The method may include permitting an application to request an individual WAL to the WAL replication servlet. The method may also include creating a primary replica, through the WAL replication servlet, of the individual WAL. In addition, the method may include specifying, through the application, a desired fault tolerance. The method may further include creating, through a master, a set of secondary replicas based on the desired fault tolerance. The method may include establishing consensus between a set of WAL replication servlets through a consensus protocol. The method may also include establishing consensus for a set of replication operations on the WAL replication servlet through the consensus protocol. In addition, the method may include establishing consensus between a set of client data through the consensus protocol. The method may further include using an optimized version of the consensus protocol to minimize a communication overhead.

The method may include creating a metaWAL to bootstrap a WAL replication servlet. The method may also include designating, as a master, the WAL replication servlet hosting the metaWAL. In addition, the method may include electing, through the consensus protocol, a first master as an active master. The method may further include appointing a second and any other masters as a dormant Master. The method may include registering, through the dormant master, a callback for notification from an elected WAL replication servlet on the designated node when at least one record is chosen in the metaWAL. The method may also include detecting, through the callback for notification, writing and other writings performed by the active Master. In addition, the method may include exclusively authorizing a first primary replica of the WAL to write to the WAL. The method may further include electing, through the consensus protocol, a different primary replica of the WAL when the first primary replica fails.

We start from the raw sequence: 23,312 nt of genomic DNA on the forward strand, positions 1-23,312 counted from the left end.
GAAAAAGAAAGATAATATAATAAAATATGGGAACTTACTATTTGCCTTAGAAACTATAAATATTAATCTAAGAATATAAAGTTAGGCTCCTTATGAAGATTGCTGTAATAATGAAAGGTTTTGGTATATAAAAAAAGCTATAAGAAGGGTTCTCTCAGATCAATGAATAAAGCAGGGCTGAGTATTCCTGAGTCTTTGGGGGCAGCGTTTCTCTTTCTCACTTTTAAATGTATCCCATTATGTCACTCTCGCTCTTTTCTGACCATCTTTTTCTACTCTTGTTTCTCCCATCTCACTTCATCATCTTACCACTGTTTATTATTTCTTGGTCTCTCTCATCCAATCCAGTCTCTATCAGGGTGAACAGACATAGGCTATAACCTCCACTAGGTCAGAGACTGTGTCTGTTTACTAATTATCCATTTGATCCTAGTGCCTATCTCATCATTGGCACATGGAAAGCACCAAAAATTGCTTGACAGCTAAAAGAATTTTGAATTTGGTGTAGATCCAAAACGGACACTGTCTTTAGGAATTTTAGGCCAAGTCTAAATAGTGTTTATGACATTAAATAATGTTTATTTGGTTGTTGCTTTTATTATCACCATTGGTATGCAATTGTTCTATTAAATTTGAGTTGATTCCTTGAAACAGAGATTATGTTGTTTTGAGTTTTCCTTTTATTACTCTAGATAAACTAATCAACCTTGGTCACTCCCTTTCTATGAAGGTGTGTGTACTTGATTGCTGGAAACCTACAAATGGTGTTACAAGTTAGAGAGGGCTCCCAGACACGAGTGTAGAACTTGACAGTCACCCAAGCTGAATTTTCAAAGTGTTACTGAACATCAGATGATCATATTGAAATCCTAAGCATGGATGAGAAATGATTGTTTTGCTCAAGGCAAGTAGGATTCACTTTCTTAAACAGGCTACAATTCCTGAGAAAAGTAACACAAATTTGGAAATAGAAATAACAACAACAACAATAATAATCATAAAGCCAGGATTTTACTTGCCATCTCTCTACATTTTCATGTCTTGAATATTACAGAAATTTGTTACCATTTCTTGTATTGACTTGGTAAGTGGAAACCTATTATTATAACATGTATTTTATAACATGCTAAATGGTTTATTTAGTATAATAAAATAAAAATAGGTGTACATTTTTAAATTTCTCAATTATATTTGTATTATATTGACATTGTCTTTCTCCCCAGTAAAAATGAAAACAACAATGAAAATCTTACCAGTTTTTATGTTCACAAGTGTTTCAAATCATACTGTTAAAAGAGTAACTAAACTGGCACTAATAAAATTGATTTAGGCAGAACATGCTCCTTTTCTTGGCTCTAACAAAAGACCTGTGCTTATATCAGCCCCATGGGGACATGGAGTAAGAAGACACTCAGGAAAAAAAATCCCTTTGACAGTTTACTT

The method may include suggesting an election, through the active Master, when a lease of a current leader WAL expires. The method may also include permitting the application to create a lease-less WAL. The method may include initializing a replication process. The method may also include hosting a metaWAL on a WAL replication servlet on the designated node. In addition, the method may include initializing the metaWAL. The method may further include evaluating a need for a reelection.

The method may include proposing to the metaWAL, through a dormant Master, an election for a next available consensus protocol when a record is in need of an active lease. The method may also include designating the dormant Master as a new active Master when the election succeeds. The method may also include maintaining, through a Master, a persistent state that includes the host and port of a set of WAL replication servlets. In addition, the method may include maintaining, through the Master, a persistent state of a set of one or more lease information. In addition, the method may include writing the lease information to a metaWAL. The method may further include constructing a remainder of the persistent state with an array of information sent back in a set of heartbeat replies by the set of WAL replication servlets.